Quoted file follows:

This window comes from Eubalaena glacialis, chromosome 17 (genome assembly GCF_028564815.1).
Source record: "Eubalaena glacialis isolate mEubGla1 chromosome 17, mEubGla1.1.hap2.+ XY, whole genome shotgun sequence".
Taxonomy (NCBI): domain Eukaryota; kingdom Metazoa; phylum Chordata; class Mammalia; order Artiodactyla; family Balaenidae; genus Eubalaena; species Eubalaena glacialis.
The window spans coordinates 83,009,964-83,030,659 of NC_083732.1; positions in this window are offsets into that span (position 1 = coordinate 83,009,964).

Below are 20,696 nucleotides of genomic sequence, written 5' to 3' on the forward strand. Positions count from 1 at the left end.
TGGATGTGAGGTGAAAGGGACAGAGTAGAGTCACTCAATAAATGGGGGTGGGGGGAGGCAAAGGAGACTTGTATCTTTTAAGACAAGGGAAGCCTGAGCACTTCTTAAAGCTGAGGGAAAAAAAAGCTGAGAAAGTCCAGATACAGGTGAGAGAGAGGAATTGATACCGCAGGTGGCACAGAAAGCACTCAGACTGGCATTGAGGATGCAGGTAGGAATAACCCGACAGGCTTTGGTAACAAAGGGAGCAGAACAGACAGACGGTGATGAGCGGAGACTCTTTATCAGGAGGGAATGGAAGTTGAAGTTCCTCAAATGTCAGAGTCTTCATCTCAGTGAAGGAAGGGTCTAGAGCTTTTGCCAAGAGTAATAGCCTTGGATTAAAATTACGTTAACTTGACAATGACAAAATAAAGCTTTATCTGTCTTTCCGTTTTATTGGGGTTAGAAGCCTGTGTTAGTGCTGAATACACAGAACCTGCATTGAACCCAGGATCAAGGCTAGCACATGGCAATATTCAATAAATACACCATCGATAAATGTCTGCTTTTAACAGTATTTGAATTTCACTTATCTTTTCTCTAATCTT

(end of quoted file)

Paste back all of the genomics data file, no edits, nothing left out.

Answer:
This window comes from Eubalaena glacialis, chromosome 17 (genome assembly GCF_028564815.1).
Source record: "Eubalaena glacialis isolate mEubGla1 chromosome 17, mEubGla1.1.hap2.+ XY, whole genome shotgun sequence".
Taxonomy (NCBI): domain Eukaryota; kingdom Metazoa; phylum Chordata; class Mammalia; order Artiodactyla; family Balaenidae; genus Eubalaena; species Eubalaena glacialis.
The window spans coordinates 83,009,964-83,030,659 of NC_083732.1; positions in this window are offsets into that span (position 1 = coordinate 83,009,964).

Below are 20,696 nucleotides of genomic sequence, written 5' to 3' on the forward strand. Positions count from 1 at the left end.
TGGATGTGAGGTGAAAGGGACAGAGTAGAGTCACTCAATAAATGGGGGTGGGGGGAGGCAAAGGAGACTTGTATCTTTTAAGACAAGGGAAGCCTGAGCACTTCTTAAAGCTGAGGGAAAAAAAAGCTGAGAAAGTCCAGATACAGGTGAGAGAGAGGAATTGATACCGCAGGTGGCACAGAAAGCACTCAGACTGGCATTGAGGATGCAGGTAGGAATAACCCGACAGGCTTTGGTAACAAAGGGAGCAGAACAGACAGACGGTGATGAGCGGAGACTCTTTATCAGGAGGGAATGGAAGTTGAAGTTCCTCAAATGTCAGAGTCTTCATCTCAGTGAAGGAAGGGTCTAGAGCTTTTGCCAAGAGTAATAGCCTTGGATTAAAATTACGTTAACTTGACAATGACAAAATAAAGCTTTATCTGTCTTTCCGTTTTATTGGGGTTAGAAGCCTGTGTTAGTGCTGAATACACAGAACCTGCATTGAACCCAGGATCAAGGCTAGCACATGGCAATATTCAATAAATACACCATCGATAAATGTCTGCTTTTAACAGTATTTGAATTTCACTTATCTTTTCTCTAATCTT